The Blackwell Encyclopedia of Political Science

Authors: Bogdanor
Summary: In slightly less than 1500 words, this entry defines president and presidential system, discusses presidential limits and the constitutional relationships between the president and Congress, and considers some comparisons between the United States and other systems.
The presidential system is most closely identified with the United States under the constitution adopted in 1789. The president is an individual elected to serve as chief of state and government. Although they have been growing steadily since the second world war, the president's domestic powers are limited by federalism, judicial independence, and Congress.
American government has a special character due to the particular relationship between Congress and the president. This relationship's character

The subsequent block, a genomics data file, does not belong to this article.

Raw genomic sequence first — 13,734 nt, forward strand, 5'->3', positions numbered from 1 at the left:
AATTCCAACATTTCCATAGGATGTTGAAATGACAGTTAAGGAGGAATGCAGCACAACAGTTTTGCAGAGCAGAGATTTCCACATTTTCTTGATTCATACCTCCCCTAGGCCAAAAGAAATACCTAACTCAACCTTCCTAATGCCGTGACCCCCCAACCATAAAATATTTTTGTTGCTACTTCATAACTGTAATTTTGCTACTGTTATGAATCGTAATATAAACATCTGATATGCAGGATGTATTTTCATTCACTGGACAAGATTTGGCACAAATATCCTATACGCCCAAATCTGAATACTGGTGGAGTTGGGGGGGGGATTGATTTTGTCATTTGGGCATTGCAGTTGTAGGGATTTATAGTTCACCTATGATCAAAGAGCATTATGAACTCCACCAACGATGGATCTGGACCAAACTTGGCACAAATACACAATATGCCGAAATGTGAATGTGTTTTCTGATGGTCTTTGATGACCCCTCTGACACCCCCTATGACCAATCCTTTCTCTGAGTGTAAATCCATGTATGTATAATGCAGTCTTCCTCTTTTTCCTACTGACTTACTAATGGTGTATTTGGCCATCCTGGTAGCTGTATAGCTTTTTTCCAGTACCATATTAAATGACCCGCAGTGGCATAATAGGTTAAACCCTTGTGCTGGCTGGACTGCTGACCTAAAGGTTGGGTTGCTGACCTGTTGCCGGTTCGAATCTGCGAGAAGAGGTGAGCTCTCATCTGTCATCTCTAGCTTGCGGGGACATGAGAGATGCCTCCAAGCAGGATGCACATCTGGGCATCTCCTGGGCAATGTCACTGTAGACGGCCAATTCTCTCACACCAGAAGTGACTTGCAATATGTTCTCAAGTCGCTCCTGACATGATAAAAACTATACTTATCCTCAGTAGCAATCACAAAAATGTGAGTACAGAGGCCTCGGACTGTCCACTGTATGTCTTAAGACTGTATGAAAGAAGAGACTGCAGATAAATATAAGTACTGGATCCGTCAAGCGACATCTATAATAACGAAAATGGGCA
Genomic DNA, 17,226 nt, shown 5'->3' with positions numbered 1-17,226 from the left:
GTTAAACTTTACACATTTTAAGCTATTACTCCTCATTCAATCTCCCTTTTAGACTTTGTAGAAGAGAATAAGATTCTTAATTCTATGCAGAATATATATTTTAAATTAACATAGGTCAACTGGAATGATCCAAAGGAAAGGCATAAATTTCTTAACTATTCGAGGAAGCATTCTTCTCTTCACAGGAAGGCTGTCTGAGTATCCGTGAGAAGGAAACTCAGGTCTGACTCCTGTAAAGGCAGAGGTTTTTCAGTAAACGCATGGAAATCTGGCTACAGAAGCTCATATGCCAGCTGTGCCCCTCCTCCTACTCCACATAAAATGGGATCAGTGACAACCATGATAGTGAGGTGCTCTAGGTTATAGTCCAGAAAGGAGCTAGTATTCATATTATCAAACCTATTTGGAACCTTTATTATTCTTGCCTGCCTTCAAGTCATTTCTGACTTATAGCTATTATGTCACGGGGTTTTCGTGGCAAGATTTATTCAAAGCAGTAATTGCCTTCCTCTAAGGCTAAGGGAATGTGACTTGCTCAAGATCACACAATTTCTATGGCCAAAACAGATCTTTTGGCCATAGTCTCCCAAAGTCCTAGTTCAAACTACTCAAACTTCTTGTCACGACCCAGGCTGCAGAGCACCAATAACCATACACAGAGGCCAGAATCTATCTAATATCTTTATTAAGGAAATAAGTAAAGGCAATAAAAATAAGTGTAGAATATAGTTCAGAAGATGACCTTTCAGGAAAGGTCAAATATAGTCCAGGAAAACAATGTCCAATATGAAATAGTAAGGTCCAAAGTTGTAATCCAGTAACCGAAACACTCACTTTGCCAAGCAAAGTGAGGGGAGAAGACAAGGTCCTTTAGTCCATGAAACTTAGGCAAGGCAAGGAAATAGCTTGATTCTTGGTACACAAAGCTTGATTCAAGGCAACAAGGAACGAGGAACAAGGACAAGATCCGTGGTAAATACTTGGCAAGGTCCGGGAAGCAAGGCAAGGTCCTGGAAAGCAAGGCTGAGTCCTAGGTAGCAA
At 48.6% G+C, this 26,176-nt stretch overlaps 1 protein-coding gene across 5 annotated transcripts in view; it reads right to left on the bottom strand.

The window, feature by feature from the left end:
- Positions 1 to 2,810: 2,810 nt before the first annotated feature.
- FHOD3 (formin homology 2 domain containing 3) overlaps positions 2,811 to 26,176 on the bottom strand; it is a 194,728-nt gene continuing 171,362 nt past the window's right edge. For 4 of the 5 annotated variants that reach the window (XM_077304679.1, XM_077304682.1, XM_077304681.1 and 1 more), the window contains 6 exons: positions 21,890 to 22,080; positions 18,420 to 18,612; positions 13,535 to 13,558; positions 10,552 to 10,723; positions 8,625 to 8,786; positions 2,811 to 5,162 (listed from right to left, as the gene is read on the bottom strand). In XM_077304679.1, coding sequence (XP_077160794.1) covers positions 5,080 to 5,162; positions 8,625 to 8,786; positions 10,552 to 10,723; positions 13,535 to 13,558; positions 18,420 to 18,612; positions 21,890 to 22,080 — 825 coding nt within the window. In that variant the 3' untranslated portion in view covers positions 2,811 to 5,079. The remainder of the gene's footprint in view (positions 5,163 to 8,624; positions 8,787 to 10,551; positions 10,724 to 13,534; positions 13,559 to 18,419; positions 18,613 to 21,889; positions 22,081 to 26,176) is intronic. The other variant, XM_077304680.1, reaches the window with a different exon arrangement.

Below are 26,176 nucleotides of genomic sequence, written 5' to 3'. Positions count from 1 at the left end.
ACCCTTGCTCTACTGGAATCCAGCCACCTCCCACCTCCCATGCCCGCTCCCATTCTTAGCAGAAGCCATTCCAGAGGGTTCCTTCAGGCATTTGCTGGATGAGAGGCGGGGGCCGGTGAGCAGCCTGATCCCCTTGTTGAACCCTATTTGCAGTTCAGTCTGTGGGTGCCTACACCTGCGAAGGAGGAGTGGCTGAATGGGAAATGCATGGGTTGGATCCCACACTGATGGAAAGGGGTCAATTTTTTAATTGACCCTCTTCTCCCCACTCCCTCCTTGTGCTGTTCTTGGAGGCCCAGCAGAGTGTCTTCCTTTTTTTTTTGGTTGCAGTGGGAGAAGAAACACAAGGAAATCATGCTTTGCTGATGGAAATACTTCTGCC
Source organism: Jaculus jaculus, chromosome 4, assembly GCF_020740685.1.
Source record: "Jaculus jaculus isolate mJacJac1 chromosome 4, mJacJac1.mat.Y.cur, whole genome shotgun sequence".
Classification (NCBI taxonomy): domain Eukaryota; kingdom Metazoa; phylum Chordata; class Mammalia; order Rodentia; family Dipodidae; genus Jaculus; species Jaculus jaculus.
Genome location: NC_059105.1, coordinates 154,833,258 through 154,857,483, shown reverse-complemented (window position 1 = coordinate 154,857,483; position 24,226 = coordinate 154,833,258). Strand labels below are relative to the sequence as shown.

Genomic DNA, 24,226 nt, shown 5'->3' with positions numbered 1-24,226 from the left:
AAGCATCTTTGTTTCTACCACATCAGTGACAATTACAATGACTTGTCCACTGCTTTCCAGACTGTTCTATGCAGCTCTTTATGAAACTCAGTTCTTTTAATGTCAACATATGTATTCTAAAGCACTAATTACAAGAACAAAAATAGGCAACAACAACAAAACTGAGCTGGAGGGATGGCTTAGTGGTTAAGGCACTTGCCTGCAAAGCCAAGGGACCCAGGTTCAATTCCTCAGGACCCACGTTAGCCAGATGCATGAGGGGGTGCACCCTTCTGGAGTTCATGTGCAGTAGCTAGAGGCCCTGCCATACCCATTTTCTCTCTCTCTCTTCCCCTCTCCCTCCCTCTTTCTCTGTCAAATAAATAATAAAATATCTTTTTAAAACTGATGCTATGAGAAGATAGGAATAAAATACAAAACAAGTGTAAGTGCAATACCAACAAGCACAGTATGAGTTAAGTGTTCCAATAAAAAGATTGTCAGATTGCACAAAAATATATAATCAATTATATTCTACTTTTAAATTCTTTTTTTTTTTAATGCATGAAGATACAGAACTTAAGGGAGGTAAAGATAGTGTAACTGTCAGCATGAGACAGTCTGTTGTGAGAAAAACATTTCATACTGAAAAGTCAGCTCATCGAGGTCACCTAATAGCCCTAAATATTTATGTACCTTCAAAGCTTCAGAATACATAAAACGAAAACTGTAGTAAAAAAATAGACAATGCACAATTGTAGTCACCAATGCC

stems in large part from eighteenth century reactions and ideas. One special aspect of the president-Congress relationship is 'checks and balances,' which essentially means the two branches share in each other's constitutional authority. Thus, the president and Congress can both claim they represent the people, and this may be one feature contributing to the sustained relationship between the two branches. At the same time, each of the branches has a different political base and this helps keep the president and Congress institutionally independent. In other countries like Britain, the institutional and political separation between government branches is bridged by political parties.